In the final point of Richard’s concerns, for me it’s not an either/or. One of the keys to success for Shape Your Place Cambridge is its ability to convene and bring people together online for big conversations. That also means having a liberal policy of linking to where online conversations are taking place. This doesn’t mean allowing local party activists to swap conversation streams with spam or abusive posts – something that poorly-moderated forums find all too often, especially with extremists. Will the presence of one or two people with extremist but not illegal political views put off other people from using the portal?

It’s only just a beginning

It may not even work for Cambridge. On the other hand it may work so well that lots of people get on board and push for more interactive and advanced features that other parts of the county don’t have. There’s only one way to find out, and that’s to try it.

3 thoughts on “Shaping up Cambridge

  1. I think a lot depends on how the detail will work. There need to be clear levels of expectation, and it needs managing/moderating.

    The facebook thing is spurious I think – not everyone wants to use facebook, and lots of us don’t want to use it for everything. I, and many other people involved in politics, like to seperate their facebook account from twitter, for those very reasons (I don’t generally add constituents to facebook, apart from ones who are friends anyway).

    As with most IT, you need to decide what the purpose of your ‘thing’ is, then choose a way of doing it, not choose the platform then choose the way of doing it.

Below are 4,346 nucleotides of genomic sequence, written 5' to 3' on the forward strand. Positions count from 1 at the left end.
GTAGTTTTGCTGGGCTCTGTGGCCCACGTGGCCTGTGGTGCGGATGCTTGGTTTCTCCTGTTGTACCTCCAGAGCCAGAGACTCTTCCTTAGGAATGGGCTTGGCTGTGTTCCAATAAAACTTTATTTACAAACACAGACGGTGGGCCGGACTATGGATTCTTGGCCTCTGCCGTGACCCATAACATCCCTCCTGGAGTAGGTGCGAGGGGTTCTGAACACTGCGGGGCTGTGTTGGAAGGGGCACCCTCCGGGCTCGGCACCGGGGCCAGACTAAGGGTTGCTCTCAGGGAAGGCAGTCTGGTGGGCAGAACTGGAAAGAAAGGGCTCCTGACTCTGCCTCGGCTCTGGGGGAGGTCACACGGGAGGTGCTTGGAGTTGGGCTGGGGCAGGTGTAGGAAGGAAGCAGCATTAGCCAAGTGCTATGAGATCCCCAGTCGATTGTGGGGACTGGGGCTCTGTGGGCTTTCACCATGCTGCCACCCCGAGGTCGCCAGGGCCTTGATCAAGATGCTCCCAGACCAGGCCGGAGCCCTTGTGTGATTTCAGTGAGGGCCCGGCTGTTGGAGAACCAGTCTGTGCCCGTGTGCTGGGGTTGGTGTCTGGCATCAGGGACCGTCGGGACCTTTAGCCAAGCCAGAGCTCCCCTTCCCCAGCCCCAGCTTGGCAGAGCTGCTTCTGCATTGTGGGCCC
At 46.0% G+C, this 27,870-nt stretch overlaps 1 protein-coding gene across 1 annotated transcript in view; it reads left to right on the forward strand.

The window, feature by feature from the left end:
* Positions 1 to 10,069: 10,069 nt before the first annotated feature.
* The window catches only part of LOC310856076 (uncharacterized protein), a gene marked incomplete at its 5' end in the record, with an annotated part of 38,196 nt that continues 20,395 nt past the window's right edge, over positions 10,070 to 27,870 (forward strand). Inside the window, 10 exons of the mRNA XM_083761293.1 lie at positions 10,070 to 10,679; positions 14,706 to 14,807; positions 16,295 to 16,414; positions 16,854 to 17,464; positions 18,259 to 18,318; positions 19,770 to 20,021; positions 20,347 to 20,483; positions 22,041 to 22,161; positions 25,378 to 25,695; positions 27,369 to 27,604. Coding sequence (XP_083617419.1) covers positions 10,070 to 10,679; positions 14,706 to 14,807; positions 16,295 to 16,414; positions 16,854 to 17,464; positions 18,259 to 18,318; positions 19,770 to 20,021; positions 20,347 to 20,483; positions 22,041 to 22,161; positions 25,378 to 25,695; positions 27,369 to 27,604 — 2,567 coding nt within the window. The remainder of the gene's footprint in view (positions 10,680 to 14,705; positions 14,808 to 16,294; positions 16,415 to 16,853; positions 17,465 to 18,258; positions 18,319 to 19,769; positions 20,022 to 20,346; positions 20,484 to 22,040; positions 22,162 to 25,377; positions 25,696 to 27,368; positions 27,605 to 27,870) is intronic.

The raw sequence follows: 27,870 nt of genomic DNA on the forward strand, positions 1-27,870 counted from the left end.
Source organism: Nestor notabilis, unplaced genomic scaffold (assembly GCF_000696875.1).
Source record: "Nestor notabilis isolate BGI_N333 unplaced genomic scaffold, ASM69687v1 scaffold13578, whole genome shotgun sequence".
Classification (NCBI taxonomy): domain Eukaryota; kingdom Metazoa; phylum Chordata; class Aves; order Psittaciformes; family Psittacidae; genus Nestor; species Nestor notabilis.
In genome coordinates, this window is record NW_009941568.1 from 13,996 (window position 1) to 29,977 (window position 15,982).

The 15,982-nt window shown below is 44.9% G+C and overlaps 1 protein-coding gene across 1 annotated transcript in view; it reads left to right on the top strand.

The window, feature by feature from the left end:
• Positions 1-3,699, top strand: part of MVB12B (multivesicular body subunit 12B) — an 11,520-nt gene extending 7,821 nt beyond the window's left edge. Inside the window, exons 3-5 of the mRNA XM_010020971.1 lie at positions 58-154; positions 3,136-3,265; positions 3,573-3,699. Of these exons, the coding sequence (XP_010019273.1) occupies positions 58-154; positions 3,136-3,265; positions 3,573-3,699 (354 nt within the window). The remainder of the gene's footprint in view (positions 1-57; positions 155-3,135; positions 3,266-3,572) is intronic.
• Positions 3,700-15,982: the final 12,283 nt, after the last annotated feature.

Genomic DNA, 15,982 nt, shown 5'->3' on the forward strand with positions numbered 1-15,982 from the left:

2. Cllr Manning’s North Area Committee had a Facebook page, on which matters could be raised, but there was no formal link between the activity there and the committee itself. Matters raised online were not reported to the committee. All I’m suggesting is the council provides online, asynchronous, routes to participate in discussion currently held only within public meetings via such pages.

    I’m not suggesting councillors join facebook and add constituents (they can of course) but that would enable private exchanges, and what I’m seeking, and what I hope the ShapeYourPlace site might provide is public discussion and deliberation. I’m just noting this is possible with Facebook too.

    Facebook is just an example of where the council could go to where people are already. Another example I’ve given is the Cambridge News website, I’d like to see the councils and other public bodies engaging there too, and perhaps working closely enough with them that formal, official, routes for having input into decisions can be incorporated.

    If the police, and other public bodies, are to respond to matters raised by the public on ShapeYourPlace – why not also get them to respond to news articles on the Cambridge News, the latter would, I’d expect, reach a much wider audience.